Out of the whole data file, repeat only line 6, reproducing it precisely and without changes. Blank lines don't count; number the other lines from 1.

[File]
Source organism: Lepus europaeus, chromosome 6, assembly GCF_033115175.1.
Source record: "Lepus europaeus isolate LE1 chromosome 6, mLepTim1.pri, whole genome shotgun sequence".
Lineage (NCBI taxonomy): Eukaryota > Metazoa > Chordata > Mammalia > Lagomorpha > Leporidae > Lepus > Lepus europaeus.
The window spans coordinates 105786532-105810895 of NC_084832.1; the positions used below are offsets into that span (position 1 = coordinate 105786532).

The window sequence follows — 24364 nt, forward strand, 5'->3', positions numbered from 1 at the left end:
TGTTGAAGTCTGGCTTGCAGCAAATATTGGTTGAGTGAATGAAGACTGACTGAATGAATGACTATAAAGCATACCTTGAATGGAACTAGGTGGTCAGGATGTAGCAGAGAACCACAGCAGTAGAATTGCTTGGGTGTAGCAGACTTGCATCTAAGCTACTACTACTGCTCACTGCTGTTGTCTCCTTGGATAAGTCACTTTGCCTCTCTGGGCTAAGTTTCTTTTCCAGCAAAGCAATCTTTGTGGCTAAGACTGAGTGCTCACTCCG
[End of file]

TGTTGAAGTCTGGCTTGCAGCAAATATTGGTTGAGTGAATGAAGACTGACTGAATGAATGACTATAAAGCATACCTTGAATGGAACTAGGTGGTCAGGATGTAGCAGAGAACCACAGCAGTAGAATTGCTTGGGTGTAGCAGACTTGCATCTAAGCTACTACTACTGCTCACTGCTGTTGTCTCCTTGGATAAGTCACTTTGCCTCTCTGGGCTAAGTTTCTTTTCCAGCAAAGCAATCTTTGTGGCTAAGACTGAGTGCTCACTCCG